If I were Iran, I’d want a nuclear bomb too. I hope it never gets one because I think moving toward denuking the world – and particularly the Middle East – seems a better avenue to stability than arming it to the teeth, as the U.S. seems intent doing. According to Mark Mazzetti and Helene Cooper in yesterday’s New York Times, American companies, such as Boeing and Lockheed Martin, can’t fill their order lists fast enough for planes, drones and heavy weapons for delivery to almost any Middle Eastern country except Syria and Iran.
We hear a lot about how we shouldn’t trust Iran, which seems a good idea, but is it any wonder that Iran doesn’t trust us? In the world’s most dangerous region, America’s free-enterprise arms dealerships are selling billions of dollars of weapons to the avowed enemies of Iran, which is, let’s not forget, an avowed enemy of ISIS.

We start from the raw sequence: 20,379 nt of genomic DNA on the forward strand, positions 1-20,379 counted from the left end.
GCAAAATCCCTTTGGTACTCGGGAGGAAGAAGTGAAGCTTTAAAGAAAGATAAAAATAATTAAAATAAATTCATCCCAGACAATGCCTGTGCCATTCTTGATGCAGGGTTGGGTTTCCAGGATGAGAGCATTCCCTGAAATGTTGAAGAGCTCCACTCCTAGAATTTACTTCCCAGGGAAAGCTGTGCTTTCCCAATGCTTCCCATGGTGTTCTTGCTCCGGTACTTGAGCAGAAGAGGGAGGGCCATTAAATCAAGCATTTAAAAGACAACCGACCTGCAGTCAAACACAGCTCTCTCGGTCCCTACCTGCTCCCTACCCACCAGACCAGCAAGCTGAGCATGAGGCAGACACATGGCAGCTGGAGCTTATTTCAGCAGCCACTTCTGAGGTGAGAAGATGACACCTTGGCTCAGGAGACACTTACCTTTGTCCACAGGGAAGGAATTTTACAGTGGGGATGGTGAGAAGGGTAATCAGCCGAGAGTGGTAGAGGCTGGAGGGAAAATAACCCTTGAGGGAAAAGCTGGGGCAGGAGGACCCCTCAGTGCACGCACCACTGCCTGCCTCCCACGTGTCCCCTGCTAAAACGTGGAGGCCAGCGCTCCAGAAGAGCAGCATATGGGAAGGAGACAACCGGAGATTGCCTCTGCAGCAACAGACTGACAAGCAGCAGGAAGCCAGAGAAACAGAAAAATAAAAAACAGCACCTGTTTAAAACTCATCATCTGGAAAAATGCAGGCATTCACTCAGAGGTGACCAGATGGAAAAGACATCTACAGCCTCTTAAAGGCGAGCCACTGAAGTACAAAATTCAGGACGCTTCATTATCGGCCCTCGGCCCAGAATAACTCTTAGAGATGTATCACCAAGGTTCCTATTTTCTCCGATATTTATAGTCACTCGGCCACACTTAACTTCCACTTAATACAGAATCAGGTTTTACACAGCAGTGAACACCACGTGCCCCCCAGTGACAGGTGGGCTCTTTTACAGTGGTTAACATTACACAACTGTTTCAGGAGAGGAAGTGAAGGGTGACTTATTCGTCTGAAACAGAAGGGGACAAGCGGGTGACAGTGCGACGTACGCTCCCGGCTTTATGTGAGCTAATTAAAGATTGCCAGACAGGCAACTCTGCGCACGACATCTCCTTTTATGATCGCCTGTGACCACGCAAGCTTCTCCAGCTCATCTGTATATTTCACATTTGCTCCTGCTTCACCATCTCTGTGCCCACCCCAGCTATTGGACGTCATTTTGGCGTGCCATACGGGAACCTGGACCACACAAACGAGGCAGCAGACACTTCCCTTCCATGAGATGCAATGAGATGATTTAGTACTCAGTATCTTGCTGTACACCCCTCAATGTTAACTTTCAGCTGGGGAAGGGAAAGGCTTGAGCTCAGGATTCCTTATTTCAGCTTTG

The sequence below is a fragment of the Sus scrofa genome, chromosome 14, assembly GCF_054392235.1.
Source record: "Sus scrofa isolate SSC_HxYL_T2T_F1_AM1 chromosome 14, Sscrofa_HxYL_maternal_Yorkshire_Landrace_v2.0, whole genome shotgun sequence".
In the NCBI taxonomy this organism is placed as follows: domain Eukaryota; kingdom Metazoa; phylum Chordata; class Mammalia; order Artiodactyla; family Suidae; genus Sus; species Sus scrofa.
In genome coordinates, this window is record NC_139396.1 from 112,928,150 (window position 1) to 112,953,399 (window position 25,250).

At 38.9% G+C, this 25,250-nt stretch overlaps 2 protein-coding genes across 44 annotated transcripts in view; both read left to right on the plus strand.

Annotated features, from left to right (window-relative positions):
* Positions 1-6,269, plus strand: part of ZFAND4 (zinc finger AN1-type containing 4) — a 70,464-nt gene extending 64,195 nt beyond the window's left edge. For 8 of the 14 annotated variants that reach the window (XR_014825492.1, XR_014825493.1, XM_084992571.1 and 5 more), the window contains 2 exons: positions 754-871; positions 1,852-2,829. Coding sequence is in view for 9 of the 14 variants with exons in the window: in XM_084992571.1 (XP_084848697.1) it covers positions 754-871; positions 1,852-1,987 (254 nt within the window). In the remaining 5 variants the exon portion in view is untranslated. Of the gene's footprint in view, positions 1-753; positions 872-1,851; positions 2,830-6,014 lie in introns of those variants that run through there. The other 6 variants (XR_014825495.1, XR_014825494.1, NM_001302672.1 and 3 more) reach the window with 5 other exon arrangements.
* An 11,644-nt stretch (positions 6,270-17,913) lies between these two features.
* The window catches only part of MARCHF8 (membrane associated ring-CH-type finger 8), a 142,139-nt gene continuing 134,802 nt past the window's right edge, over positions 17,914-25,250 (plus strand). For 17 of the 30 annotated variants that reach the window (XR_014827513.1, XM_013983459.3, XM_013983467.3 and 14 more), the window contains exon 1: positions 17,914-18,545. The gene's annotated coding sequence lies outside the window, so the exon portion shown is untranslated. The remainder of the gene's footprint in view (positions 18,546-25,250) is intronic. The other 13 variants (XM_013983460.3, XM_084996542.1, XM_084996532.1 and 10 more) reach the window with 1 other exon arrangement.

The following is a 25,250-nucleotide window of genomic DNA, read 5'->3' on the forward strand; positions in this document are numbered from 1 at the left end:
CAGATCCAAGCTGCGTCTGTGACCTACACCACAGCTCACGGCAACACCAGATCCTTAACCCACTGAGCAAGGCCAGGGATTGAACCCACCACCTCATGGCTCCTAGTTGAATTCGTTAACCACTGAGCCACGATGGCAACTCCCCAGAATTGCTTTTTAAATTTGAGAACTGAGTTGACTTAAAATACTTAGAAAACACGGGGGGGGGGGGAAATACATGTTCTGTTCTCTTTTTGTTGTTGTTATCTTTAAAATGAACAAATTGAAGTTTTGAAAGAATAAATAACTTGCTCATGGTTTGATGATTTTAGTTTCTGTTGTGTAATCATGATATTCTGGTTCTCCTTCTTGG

The current U.S.-Iranian negotiations present an opportunity to break out of 35 years of mutual mistrust, and I believe Congressional oversight is an important part of the process – as long as it isn’t just one more partisan club with which to bludgeon any initiative suggested by President Obama.
Today is Patriot’s Day in Boston. Security is extremely tight, but the determination of people here to transcend the 2013 Marathon bombing is remarkable. It’s a spirit in which the whole diverse community has come together to affirm its optimism, its resilience and its unity. That was once called the American spirit.